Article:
Featured Image: ‘Flag’ by Jasper Johns, 1954, in the Museuem of Modern Art, NYC
This summer sixteen lucky LJMU students had the opportunity to spend 3 weeks at Southern Connecticut State University in New Haven, USA, and I was one of them. Our two universities have set up a ‘transatlantic alliance’ to open up possibilities for study abroad for their students. SCSU laid on a full and exciting programme of activities across Connecticut for us, and these are my English-related highlights!
Libraries I Saw
Obviously the first thing I needed to know as an English student abroad was, where is the nearest library? Southern’s Hilton .C. Buley Library on campus was my first stop. Don’t tell the Aldham Robarts, but it was a pretty impressive building, smack bang in the middle of the beautiful New Haven campus (the sunshine helped too, I guess). The library boasts some very fancy Tiffany stained-glass windows and, most importantly, its own Starbucks, not to mention an array of spectacular and comfortable chairs and, you know, books and that.
Next up on our guided tour was Yale University in New Haven, a stone’s throw from Southern, but also somehow worlds apart. Their library is nicknamed ‘The Cathedral of Knowledge’ because it was designed by a guy who wanted to build cathedrals not libraries so he built a cathedral, and the poor students of Yale now have to endure its grandeur everytime they want to study. It was a stunning sight even in the rain (it’s okay the rest of the time it was at least 27 degrees so don’t fret about us) but we didn’t get far enough around it to actually see any books. Still, not bad Yale, although a Starbucks wouldn’t hurt (I jest) (it’s my quirky British sense of humour).
Our gruelling schedule meant I didn’t get a chance to indulge in another library until a weekend off, when I travelled into New York City (less than 2 hours on the train!) and visited the NY Public Library. Again, not so hot on the books in there but I did get to pretend I was in Ghostbusters. Being the eager library-goer I am I arrived before the library opened on a Sunday and was greeted by bagpipers on the steps before heading inside to explore and take a moment to rest, and read (I brought my own books of course), in the fancy Salomon Room.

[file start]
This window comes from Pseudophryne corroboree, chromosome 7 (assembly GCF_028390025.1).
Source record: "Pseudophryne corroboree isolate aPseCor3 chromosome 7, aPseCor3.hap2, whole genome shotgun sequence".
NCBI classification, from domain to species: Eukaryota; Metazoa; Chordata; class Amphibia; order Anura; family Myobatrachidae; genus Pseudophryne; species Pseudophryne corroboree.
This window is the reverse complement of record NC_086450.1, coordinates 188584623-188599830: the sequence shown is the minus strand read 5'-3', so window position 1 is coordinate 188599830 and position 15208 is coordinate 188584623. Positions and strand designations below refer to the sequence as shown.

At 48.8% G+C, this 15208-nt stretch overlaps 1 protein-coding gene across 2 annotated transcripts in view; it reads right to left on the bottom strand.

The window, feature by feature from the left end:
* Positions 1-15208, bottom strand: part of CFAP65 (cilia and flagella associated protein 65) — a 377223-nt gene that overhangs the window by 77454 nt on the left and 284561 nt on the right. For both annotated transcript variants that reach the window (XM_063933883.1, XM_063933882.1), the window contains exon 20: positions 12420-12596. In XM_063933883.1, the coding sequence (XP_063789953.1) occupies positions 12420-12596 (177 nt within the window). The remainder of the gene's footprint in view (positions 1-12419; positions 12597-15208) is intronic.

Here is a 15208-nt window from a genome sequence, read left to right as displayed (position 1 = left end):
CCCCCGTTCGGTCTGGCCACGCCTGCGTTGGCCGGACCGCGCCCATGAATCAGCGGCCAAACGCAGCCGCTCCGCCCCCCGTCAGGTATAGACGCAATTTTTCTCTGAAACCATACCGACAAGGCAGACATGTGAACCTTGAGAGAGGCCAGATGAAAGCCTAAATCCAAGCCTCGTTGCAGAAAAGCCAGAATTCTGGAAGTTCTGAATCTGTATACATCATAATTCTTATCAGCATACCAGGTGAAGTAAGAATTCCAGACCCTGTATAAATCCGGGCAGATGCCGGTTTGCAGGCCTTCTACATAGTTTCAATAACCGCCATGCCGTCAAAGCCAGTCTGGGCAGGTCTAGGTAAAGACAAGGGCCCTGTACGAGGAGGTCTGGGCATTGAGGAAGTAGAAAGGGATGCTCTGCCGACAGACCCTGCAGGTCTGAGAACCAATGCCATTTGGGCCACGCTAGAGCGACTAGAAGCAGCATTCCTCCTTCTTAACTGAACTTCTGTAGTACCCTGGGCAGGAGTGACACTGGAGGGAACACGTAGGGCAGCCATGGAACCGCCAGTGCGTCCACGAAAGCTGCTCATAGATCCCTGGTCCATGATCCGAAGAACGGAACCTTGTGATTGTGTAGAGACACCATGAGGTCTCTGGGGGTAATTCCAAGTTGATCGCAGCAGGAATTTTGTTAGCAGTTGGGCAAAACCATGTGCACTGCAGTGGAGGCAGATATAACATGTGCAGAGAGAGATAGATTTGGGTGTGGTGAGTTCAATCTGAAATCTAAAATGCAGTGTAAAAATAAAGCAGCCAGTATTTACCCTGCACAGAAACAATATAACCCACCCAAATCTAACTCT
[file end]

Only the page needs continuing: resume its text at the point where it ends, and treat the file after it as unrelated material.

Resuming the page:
English Lectures at SCSU
It wasn’t all fun and tourism though, we were, very occasionally, given lectures by some of the Southern staff, including a lecture titled ‘A Comparison of the Corporate/Business Governance Regimes of the US and UK’ in the Business School and a Criminal Justice lecture by Chief Dooley of the University Police. Of course the best lectures, as always, were the English lectures delivered by Professors Brian Johnson and Chuck Baraw. Prof Johnson lectured on Robert Frost’s New England poetry and his legacy, according to Lionel Trilling, as ‘a terrifying poet’. Through immersive readings of 3 poems-‘Neither Out Far nor In Deep’, ‘For Once, Then, Something’, and ‘Fireflies in the Garden’ he talked about Frost’s sense of longing which was somehow peaceful but not calm, concluding that he falls just short of madness as “the uncle of the darkside”. It was a really wonderful and memorable lecture and I was pleased to get the chance to participate and read out ‘For Once, Then, Something’. Prof Baraw followed with a lecture titled ‘The Invention of Mark Twain, Adventure Capitalist’, talking us through Twain’s many bizarre money making ventures including his investment in the ‘Paige auto type setter’, which bankrupted him. The lecture set us up well for our visit to Twain’s house the next day (which you can read about here) giving us an idea of his working life which mixed a sense of “nostalgic adventure, social satire and entrepreneurial adventure”.
A Poetry Reading At Lyric Hall
The final English-related outing of our trip (besides all the book stores I went in which I shan’t bore you with (unless you want to know – call me!)) was a visit to the gorgeous Lyric Hall in New Haven to hear the gorgeous poetry of LJMU Creative Writing lecturer and poet extraordinaire, Andrew McMillan. Lyric Hall is a truly wonderful building which was bought and restored by a chap called John Cavaliere in 2006. In the day John restores and conserves antiques in the front room but behind that is a cosy little bar and an amazing theatre space, where we had the priviledge of hearing Andrew read from his collection Physical. I was too excited and blown away by the amazing building and the incredible reading, not to mention the spread of fine cheeses and cold-cuts on offer, to take any photographs of this evening but I promise you it was astounding. You can learn about Lyric Hall here and you should definitely buy Andrew’s book and read it if you haven’t already and I hope you’ll get a chance to hear him read, even if it’s not in such a lovely place as Lyric Hall.